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Sexual Assault Program: Creating Hope

Victims of Sexual Assault can be adults or children, male or female.
It can happen to anyone.
24 Hour Crisis Hotline: 1-800-451-9235

 

What is Sexual Assault?

Sexual assaultis any involuntary sexual actin which a person is threatened,coerced, or forced to engage against their will, or any sexual touching of a person who has not consented. This includesrape, groping, forcedkissing,child sexual abuse, or thetortureof the victim in a sexual manner.

Emotional Effects

As a survivor of sexual assault you may experience one or more of the following emotional reactions:

  • You may believe you allowed the sexual assault to happen.
  • You may feel guilty because you think you did not do enough to fight off your attacker.
  • You may feel angry and take it out on those you love.
  • You may feel afraid that your attacker will come back.
  • You may feel ashamed of what has happened to you.
  • You may feel unclean, even after bathing.

Behavioral Effects

These feelings may change your behavior.

  • You may not be able to sleep or you may have nightmares.
  • You may find your eating habits changing.
  • You may not be able to resume your normal sexual relationship with the one you love.

Sexual Assault Affects

Adults

  • 1 out of 3 women can expect to be sexually assaulted in her lifetime.
  • Male sexual assault by another man is occurring more frequently.
  • 52% of college women surveyed reported sexual assault by a date.
  • Sexual assault is an act of violence and power. NOT the aggressive expression of passion.

Children

  • Child abuse is the number one killer of children under five in the United States.
  • Child victims may suffer from long term psychological disorders, pregnancy, venereal disease or other physical problems.
  • The majority of child victims are abused by someone they know and trust; a family member, relative, babysitter or neighbor.
  • Children are 1,500 times more likely to be abused in homes where partner abuse occurs.

Society

  • 78% of those who commit sexual assault as adults were victimized as children
  • Children who grow up in abusive homes are more likely to become abusive partners as adults.
  • 85% of men in Texas prisons today grew up in violent homes.
  • Family violence causes an estimated loss of 3-5 BILLION dollars annually in abuse-related absenteeism.
  • Family violence causes an estimated loss of 100 MILLION dollars annually in abuse-related medical bills.

What are the Red Flags?

Studies have shown that there are some people who are more likely to be sexually aggressive than others. Watch out for people that:

  • Do not listen to you, ignore what you say, talk over you or pretend not to hear you. Such perpetrators generally have little respect for their victims and would be more likely to hear “no” as meaning “convince me.”
  • Ignore your personal space boundaries. Stand or walk too close or touch you without permission.
  • Push you to drink beyond your tolerance level or wait to make a sexual advance until you are extremely intoxicated. Alcohol is the #1 date rape drug.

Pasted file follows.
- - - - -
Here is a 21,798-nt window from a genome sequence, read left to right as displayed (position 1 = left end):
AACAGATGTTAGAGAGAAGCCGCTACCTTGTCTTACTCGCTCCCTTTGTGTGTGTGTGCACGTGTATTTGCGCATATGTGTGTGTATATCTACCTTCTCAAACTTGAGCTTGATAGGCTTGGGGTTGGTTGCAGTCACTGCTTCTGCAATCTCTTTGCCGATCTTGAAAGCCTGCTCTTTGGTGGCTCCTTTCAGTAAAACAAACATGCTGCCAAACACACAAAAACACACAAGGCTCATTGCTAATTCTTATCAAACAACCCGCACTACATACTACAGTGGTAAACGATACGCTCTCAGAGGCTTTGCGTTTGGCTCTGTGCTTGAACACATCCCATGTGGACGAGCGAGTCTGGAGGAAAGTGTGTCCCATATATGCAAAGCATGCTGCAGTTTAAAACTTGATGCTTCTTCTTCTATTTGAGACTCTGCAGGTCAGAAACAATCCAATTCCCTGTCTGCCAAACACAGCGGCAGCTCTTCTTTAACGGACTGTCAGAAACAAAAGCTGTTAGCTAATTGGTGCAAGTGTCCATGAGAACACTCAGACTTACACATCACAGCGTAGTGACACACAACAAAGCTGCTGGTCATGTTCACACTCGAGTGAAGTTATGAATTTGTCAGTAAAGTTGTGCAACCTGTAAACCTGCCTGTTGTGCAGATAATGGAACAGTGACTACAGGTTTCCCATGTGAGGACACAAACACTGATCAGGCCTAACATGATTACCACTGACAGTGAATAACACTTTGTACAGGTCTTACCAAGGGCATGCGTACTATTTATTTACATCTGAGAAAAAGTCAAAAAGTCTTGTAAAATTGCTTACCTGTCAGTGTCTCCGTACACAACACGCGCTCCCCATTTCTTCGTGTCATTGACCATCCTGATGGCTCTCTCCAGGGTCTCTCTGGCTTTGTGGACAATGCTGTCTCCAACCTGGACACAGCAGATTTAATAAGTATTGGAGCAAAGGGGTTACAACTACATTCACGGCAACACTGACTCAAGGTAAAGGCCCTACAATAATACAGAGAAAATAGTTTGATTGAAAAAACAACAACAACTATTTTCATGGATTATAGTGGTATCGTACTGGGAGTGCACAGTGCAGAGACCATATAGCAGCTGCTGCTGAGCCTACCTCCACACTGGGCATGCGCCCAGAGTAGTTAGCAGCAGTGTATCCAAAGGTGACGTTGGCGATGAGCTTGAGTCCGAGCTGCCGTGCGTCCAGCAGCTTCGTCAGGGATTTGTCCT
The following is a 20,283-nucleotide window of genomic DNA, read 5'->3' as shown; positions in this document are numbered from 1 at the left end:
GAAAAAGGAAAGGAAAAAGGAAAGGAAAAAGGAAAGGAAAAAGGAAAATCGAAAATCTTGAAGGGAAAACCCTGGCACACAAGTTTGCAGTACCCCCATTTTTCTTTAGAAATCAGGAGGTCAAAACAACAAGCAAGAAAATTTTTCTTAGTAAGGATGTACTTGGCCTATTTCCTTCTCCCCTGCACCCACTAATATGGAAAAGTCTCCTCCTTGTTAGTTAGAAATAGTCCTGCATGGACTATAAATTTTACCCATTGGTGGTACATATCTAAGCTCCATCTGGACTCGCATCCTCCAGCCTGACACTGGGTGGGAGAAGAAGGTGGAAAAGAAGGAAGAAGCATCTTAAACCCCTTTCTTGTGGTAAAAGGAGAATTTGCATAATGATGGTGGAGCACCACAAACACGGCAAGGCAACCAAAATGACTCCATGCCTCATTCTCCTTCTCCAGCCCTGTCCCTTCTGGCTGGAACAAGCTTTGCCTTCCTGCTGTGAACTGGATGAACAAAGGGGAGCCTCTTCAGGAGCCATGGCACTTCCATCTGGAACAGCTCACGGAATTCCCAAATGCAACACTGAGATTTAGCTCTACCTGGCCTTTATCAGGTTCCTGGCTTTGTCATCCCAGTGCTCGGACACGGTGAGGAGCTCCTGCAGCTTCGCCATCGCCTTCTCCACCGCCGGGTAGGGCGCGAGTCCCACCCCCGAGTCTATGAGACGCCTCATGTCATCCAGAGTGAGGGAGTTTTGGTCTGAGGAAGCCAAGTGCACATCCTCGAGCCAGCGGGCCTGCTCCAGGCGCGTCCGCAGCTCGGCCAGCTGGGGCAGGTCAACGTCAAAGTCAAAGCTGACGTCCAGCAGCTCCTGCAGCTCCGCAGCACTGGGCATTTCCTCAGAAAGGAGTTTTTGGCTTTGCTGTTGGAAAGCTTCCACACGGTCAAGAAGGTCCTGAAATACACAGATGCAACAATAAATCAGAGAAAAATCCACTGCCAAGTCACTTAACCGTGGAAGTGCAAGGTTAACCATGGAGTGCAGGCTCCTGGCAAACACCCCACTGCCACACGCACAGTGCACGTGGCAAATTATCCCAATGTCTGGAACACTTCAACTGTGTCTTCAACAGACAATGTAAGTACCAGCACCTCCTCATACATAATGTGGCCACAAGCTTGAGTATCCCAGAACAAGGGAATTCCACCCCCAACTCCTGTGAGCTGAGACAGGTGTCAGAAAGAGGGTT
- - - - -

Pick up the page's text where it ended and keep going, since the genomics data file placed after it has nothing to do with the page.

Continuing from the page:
• Express anger or aggression frequently. Hostile feelings can easily be translated into hostile acts. Such people often get hostile when someone tells them “no.”
  • Use hostile or possessive language about their victims. They use derogatory language. They may refer to their partner as their possession. This shows that the perpetrator doesn’t see others as human-beings, but as an objects that s/he owns and can do with others what s/he wants.
  • Do what they want regardless of what you want. A person may do this in little ways–for example, by making all the decisions about what you both will do.
  • Decide where to go without asking your opinion–later they may be likely to make the decision about whether you are ready to have sex with them.
  • Try to make you feel guilty, or accuse you of being “uptight” if you resist their sexual overtures.
  • Act excessively jealous or possessive.
  • Prevent you from seeing or talking to friends or family members. Keep you isolated and separated from your support network.
  • Have wrong or unrealistic ideas about women (for example, “women are meant to serve men”). Such perpetrators are not likely to take objections to sex seriously.
  • Drink heavily. A “mean drunk” can often get sexually aggressive, angry, or violent if s/he is rejected.

Safety Tips for First Dates

  • Agree to meet only in very public places.
  • Provide your own transportation for the first few dates.
  • Double date for the first couple of dates.
  • Carry your cell phone.
  • Be the last to leave the date location to ensure you aren’t followed home.
  • And most of all, if you feel uncomfortable or unsafe, alert a waiter, bartender, or other person at your location.

Personal Safety Tips

  • Always be aware of your surroundings. If you see anything that makes you feel uneasy or suspicious, go to the nearest place where there are people.
  • Avoid isolated places if you are alone.
  • Always lock your doors.
  • When on a date, learn about your date’s atti­tudes.
  • Make your limits clear before you get into a sexual relationship.
  • If possible, avoid alcohol & other drugs.
  • Don’t leave your drink alone & don’t accept drinks that have already been opened.

 

24-hour Crisis Hotline: 1-800-451-9235

Matagorda County
3010 6th Street   P.O. Box 1820   Bay City,   TX 77414
Local Crisis Line: 979-245-9299

Wharton County
116 E. Burleson Street, Wharton, TX 77488
Local Crisis Line: 979-531-1300